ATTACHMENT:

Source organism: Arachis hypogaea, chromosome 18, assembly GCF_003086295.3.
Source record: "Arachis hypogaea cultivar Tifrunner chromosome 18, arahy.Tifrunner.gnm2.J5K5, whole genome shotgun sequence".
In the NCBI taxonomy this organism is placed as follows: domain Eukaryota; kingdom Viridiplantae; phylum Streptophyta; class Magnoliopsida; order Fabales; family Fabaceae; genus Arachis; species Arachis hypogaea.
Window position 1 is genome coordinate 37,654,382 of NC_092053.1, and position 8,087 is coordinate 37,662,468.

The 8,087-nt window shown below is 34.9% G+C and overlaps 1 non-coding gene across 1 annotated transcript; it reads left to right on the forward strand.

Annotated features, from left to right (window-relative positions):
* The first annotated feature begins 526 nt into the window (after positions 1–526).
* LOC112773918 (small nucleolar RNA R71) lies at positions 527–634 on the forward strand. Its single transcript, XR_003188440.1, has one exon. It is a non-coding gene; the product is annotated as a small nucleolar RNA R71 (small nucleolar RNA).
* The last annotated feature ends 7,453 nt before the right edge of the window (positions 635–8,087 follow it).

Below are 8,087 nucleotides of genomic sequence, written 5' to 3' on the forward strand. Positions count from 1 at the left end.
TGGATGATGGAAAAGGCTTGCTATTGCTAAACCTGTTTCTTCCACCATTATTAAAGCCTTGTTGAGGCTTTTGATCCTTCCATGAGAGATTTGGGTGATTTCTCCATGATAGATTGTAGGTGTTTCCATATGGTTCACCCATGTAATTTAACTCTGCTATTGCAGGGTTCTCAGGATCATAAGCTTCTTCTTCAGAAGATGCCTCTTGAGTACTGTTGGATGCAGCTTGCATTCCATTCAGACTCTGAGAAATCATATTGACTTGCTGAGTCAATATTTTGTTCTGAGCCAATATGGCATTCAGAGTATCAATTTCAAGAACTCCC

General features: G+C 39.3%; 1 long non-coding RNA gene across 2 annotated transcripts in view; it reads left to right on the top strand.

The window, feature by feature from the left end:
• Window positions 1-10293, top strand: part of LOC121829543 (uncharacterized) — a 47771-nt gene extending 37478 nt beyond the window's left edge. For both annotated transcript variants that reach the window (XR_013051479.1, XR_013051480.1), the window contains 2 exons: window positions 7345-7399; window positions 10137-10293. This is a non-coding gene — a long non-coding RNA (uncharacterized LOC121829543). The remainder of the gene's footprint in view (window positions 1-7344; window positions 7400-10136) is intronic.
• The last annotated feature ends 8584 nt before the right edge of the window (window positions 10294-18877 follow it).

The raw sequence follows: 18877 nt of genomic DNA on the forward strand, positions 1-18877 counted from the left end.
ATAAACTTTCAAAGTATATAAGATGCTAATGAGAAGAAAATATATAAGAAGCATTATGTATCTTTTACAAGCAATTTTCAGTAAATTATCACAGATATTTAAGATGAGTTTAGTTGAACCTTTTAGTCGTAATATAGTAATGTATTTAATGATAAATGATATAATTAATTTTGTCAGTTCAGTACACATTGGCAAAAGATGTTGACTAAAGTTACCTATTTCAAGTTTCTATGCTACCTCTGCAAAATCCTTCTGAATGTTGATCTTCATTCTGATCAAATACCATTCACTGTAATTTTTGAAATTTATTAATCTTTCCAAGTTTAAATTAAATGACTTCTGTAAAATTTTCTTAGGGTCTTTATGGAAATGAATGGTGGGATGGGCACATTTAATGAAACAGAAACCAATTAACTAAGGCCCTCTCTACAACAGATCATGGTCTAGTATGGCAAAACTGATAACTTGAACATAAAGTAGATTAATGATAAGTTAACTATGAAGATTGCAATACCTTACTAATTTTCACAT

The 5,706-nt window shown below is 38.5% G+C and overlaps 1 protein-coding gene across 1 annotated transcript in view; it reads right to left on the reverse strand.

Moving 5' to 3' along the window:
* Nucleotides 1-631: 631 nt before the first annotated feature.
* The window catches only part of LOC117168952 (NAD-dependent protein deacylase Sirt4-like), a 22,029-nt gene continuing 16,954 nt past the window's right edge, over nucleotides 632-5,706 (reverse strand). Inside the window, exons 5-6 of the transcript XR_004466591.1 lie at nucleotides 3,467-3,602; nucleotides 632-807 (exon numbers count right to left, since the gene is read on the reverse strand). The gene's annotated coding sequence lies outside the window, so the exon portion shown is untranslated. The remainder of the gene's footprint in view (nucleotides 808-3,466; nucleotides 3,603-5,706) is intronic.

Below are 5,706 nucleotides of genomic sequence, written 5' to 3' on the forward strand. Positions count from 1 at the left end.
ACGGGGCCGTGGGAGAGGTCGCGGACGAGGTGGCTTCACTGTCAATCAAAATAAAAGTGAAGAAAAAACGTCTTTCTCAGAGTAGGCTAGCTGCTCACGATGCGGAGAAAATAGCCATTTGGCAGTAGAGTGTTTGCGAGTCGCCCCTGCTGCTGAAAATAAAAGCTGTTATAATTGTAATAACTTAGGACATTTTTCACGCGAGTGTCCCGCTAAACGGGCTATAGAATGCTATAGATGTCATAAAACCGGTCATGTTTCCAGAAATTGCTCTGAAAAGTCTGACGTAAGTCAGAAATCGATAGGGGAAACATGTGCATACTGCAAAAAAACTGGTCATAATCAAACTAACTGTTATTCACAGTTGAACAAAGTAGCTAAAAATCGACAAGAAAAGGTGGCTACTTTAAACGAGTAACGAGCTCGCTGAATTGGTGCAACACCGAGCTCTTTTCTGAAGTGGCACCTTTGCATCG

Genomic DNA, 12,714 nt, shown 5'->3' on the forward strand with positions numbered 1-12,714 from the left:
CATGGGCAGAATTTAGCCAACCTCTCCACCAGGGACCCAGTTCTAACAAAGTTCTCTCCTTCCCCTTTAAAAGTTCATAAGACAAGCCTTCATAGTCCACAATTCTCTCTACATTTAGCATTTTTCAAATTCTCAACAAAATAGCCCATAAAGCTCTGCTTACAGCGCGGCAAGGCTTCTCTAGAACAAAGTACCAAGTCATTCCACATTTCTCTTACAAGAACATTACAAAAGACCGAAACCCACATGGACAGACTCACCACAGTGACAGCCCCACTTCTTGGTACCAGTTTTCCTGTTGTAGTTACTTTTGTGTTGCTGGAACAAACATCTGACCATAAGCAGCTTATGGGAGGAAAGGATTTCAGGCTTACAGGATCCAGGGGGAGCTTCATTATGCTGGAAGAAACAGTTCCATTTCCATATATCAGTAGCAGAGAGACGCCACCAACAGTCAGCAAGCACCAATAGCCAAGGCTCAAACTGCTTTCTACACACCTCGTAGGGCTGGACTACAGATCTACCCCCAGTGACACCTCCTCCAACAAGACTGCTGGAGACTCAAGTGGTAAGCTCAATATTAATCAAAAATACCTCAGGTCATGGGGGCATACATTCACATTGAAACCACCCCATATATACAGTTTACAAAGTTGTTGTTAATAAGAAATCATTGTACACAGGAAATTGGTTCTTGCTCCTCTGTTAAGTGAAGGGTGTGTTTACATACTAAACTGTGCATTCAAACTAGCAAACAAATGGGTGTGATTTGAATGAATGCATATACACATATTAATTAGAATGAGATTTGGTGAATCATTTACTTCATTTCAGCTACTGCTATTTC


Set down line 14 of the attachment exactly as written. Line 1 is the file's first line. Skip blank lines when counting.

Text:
• Window positions 1-10293, top strand: part of LOC121829543 (uncharacterized) — a 47771-nt gene extending 37478 nt beyond the window's left edge. For both annotated transcript variants that reach the window (XR_013051479.1, XR_013051480.1), the window contains 2 exons: window positions 7345-7399; window positions 10137-10293. This is a non-coding gene — a long non-coding RNA (uncharacterized LOC121829543). The remainder of the gene's footprint in view (window positions 1-7344; window positions 7400-10136) is intronic.